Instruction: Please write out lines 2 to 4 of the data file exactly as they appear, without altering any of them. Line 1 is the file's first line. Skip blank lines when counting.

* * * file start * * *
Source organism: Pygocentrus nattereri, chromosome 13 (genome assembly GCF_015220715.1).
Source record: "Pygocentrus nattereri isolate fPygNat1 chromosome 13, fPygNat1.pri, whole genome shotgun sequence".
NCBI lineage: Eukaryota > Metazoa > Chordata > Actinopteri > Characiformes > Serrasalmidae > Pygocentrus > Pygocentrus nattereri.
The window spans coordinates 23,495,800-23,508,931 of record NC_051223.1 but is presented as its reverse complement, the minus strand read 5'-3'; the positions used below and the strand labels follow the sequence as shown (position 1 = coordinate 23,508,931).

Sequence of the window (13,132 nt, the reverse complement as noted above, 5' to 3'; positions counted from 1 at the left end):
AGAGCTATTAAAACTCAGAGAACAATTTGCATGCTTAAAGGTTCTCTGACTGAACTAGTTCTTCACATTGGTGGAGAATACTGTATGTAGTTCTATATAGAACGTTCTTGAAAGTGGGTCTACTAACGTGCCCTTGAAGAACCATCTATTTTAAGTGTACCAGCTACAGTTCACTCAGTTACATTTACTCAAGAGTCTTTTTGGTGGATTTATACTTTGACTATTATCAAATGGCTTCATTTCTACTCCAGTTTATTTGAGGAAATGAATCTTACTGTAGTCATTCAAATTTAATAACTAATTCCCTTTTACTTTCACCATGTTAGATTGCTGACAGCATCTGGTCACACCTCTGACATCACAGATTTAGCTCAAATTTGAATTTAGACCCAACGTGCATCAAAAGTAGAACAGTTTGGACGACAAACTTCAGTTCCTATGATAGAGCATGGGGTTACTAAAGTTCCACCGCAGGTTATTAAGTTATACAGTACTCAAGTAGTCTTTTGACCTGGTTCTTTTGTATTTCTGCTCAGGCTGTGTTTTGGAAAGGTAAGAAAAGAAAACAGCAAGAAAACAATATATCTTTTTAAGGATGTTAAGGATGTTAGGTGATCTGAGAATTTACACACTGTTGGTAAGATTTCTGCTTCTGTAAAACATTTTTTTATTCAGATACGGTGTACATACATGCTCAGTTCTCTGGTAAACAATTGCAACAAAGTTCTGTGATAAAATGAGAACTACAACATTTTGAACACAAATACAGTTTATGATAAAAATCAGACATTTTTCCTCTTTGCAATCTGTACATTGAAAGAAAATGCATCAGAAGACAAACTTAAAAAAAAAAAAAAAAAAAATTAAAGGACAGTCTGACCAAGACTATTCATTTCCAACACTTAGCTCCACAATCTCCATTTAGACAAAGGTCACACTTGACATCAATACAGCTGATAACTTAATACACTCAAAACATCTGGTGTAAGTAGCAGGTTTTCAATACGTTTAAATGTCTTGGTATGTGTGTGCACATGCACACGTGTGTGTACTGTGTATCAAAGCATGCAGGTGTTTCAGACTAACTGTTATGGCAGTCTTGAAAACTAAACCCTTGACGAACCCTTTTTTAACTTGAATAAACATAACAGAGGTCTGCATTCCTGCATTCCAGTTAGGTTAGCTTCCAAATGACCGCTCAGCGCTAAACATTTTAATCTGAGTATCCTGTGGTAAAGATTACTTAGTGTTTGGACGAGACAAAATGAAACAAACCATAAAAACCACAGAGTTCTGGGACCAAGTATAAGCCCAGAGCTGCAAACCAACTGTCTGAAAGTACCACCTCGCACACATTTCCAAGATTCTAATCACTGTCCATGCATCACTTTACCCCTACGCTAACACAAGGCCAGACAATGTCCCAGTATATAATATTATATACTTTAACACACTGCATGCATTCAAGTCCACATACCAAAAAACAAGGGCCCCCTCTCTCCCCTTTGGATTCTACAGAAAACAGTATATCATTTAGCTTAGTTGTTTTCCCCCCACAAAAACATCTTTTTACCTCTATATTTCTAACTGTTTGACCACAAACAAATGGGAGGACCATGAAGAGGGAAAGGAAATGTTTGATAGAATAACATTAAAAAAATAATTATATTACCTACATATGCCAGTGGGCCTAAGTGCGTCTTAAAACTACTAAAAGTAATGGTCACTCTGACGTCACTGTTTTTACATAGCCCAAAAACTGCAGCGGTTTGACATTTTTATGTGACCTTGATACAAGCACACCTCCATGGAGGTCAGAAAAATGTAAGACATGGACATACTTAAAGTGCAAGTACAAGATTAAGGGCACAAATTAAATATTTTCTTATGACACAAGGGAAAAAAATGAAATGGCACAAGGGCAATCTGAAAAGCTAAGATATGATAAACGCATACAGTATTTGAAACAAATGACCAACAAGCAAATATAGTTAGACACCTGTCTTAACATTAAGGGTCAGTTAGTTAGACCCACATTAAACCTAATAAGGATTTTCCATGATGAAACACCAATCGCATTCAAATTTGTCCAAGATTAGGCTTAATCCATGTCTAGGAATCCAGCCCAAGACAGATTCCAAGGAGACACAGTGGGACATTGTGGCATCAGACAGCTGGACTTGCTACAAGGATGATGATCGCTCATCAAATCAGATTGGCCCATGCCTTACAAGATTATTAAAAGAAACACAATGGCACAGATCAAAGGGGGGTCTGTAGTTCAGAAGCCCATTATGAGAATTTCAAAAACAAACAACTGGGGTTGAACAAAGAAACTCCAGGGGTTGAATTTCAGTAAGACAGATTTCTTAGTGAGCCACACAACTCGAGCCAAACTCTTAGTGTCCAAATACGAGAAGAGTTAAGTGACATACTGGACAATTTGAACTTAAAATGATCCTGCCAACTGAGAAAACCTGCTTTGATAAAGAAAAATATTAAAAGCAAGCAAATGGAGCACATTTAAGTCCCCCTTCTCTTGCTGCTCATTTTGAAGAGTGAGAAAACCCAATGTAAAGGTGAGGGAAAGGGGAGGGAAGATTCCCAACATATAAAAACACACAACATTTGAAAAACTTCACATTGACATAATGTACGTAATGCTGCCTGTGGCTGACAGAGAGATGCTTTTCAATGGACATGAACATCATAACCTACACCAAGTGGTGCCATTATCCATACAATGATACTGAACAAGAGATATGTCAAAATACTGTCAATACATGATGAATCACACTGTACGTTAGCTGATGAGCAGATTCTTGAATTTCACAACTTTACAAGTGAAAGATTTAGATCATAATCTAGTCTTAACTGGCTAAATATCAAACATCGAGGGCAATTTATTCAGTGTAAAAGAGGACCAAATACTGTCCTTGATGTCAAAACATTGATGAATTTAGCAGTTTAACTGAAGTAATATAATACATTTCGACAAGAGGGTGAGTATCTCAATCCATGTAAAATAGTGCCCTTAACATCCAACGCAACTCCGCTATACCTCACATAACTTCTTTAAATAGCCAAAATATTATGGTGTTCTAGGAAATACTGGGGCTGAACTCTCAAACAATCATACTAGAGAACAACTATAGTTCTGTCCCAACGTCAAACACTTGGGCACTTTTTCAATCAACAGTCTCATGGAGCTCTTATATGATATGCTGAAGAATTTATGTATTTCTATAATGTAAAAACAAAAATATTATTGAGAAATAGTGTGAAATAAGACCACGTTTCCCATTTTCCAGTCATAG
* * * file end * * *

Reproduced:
Source record: "Pygocentrus nattereri isolate fPygNat1 chromosome 13, fPygNat1.pri, whole genome shotgun sequence".
NCBI lineage: Eukaryota > Metazoa > Chordata > Actinopteri > Characiformes > Serrasalmidae > Pygocentrus > Pygocentrus nattereri.
The window spans coordinates 23,495,800-23,508,931 of record NC_051223.1 but is presented as its reverse complement, the minus strand read 5'-3'; the positions used below and the strand labels follow the sequence as shown (position 1 = coordinate 23,508,931).